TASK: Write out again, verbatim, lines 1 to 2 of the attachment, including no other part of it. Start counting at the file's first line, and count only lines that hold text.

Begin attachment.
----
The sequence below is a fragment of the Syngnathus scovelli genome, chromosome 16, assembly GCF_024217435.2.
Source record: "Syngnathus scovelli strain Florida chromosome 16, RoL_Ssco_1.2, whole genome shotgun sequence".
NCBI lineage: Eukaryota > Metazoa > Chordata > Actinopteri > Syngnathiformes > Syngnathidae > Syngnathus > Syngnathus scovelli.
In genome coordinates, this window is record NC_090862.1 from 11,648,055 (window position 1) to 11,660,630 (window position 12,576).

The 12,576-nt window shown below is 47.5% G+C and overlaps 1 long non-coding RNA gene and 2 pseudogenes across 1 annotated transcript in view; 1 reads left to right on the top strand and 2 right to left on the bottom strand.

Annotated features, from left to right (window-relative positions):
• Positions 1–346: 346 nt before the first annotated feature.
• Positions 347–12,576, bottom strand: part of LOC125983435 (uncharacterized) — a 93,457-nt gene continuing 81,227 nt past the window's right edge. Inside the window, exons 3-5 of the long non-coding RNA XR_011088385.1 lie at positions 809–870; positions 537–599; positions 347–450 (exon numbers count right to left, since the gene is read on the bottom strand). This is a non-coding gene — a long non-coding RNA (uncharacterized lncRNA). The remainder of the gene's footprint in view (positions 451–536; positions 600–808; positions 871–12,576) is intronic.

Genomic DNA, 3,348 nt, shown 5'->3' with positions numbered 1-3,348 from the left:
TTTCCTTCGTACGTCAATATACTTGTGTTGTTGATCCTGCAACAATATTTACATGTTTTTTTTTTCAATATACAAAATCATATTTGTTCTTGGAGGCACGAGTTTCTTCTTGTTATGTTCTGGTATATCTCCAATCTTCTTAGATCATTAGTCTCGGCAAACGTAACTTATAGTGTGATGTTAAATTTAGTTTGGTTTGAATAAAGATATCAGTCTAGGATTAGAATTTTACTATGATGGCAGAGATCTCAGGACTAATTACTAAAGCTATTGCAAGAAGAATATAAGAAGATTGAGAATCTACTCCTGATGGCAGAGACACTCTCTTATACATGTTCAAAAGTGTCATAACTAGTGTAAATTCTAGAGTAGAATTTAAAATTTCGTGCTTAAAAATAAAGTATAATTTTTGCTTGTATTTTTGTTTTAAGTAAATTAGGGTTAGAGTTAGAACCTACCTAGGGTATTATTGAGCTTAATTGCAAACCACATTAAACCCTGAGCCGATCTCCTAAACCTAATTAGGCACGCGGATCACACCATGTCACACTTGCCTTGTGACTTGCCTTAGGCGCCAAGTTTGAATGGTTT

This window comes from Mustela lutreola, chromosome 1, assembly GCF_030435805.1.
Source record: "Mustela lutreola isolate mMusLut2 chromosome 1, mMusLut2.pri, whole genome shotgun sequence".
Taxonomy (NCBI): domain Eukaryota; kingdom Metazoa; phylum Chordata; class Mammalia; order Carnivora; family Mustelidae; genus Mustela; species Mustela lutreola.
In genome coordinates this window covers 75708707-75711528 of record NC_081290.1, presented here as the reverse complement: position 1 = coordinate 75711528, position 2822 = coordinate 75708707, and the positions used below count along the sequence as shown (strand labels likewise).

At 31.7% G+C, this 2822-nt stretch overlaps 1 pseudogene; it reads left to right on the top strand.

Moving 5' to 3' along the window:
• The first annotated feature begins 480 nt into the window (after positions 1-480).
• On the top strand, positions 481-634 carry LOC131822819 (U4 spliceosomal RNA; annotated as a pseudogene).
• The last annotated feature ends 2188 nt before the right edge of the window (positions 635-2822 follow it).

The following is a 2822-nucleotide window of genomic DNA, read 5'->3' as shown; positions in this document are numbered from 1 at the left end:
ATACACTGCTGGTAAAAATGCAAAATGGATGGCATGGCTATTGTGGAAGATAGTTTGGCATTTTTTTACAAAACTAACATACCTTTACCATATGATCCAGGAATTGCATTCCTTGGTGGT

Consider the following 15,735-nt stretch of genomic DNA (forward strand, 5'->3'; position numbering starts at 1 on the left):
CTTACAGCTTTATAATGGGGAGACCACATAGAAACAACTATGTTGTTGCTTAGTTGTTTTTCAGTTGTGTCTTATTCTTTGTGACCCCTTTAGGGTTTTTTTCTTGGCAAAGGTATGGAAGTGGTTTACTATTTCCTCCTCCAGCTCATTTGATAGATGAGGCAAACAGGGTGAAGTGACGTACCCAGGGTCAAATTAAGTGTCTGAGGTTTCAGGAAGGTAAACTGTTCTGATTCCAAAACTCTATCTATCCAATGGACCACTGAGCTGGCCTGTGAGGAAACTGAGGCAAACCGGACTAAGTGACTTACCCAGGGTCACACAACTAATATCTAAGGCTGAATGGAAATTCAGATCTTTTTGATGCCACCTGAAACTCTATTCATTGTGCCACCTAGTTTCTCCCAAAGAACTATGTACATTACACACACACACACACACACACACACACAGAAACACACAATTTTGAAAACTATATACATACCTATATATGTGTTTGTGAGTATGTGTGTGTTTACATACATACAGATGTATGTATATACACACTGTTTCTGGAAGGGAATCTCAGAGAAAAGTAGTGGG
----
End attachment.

The sequence below is a fragment of the Syngnathus scovelli genome, chromosome 16, assembly GCF_024217435.2.
Source record: "Syngnathus scovelli strain Florida chromosome 16, RoL_Ssco_1.2, whole genome shotgun sequence".